Teaching to the Future: Community Activism and Art Education

By Emme, Michael J. | School Arts, January 1998 | Go to article overview

Teaching to the Future: Community Activism and Art Education


Emme, Michael J., School Arts


In its broadest sense a community activist is one who works for change in the community. On a national level the collective actions of the Guerrilla Girls and Group Materials (see references) have focused art world and media attention on social issues such as inequities that result from race, gender, economic advantage or sexual orientation. As stated in But Is It Art? activist art "is the culmination of a democratic urge to give voice and visibility to the disenfranchised, and to connect art to a wider audience."

Local Activism

Nationally recognized artistic interventions are undoubtedly significant, but their impact is probably not evident in the places where most of us live and work. The kind of activism that affects us is smaller and more local. Whether through public artworks such as murals and installations, or a visual celebration of the individuals in a community, local activism is the result of specific people responding to injustice, need, or unrecognized accomplishment in their own community.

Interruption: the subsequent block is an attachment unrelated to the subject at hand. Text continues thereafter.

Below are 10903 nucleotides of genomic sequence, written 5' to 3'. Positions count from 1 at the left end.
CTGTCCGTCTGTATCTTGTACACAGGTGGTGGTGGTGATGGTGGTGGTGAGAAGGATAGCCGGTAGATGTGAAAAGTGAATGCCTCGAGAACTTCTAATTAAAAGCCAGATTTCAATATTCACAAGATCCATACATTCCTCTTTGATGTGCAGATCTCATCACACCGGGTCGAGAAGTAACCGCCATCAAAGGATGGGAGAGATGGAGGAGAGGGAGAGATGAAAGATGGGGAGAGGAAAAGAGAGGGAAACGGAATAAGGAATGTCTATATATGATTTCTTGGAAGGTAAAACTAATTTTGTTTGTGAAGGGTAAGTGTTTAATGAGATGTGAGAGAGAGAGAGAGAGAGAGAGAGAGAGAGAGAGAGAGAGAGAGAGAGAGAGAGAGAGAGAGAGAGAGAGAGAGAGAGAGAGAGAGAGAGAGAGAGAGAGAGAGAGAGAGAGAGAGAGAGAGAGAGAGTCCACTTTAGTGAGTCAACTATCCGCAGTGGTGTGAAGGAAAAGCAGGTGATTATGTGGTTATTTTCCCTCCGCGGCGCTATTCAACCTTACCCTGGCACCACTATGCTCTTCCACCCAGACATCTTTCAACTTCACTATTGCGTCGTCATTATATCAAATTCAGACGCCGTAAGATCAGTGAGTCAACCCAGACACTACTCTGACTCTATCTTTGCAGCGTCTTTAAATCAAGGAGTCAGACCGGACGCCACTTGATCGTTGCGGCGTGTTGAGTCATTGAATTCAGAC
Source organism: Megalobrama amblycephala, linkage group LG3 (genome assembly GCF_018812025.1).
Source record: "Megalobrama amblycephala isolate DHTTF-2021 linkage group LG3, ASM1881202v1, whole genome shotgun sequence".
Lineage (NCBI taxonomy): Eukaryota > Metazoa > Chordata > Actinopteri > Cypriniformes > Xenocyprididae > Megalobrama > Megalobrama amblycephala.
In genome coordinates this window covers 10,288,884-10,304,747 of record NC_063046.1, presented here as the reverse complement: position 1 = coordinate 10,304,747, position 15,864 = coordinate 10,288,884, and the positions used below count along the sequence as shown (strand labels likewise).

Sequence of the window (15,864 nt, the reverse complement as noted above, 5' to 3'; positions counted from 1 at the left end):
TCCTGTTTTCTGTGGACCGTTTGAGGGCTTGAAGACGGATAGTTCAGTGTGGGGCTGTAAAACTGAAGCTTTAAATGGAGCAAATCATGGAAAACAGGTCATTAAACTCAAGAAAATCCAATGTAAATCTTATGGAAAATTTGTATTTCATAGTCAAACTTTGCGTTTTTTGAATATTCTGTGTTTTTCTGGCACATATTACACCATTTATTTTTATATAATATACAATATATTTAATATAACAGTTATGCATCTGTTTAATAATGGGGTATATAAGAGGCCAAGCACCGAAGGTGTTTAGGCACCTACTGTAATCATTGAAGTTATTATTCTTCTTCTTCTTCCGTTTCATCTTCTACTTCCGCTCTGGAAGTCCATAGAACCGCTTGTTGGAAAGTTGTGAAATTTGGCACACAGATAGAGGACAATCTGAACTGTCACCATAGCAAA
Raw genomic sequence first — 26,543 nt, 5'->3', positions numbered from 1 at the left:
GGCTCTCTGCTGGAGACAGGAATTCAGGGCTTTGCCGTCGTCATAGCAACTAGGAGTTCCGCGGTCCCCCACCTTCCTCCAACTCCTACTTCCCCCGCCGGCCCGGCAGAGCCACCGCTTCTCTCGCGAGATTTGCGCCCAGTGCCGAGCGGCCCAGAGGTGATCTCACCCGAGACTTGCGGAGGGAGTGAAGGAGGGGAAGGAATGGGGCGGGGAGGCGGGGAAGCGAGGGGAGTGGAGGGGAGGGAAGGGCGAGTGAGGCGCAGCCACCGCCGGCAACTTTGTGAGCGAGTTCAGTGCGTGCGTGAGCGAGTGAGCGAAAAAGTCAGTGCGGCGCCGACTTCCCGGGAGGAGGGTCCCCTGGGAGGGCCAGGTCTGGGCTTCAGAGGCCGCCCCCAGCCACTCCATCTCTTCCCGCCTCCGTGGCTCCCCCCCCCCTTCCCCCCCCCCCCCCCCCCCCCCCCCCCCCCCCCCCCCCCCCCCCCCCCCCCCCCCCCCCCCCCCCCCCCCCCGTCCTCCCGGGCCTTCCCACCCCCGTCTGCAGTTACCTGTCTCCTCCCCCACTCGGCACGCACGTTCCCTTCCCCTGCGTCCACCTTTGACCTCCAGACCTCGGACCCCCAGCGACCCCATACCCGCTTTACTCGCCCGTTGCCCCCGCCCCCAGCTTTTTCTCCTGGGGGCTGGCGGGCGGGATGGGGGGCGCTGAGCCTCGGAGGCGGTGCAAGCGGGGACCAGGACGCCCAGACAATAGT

Community activism, like education, can be about the past, present, and future. In both, we draw on the past and work in the present to build or rebuild our society for the future. Community activists work in and with the community using critical insight and creativity to encourage positive change. Educators, while often having similar goals, typically limit their work to the school environment and often place the acquisition of knowledge and skills far ahead of student development of critical insights.

Teaching the Past

Facts, information, and proven processes are the past. The past gives us continuity and an efficient way to transmit shared values.

Teaching about the past is the easiest form of education to market because it seems so stable and measurable. Our biggest challenge as teachers of the past is generating student enthusiasm for this kind of learning. But our power to include and exclude our students' experiences and beliefs from that past is enormous.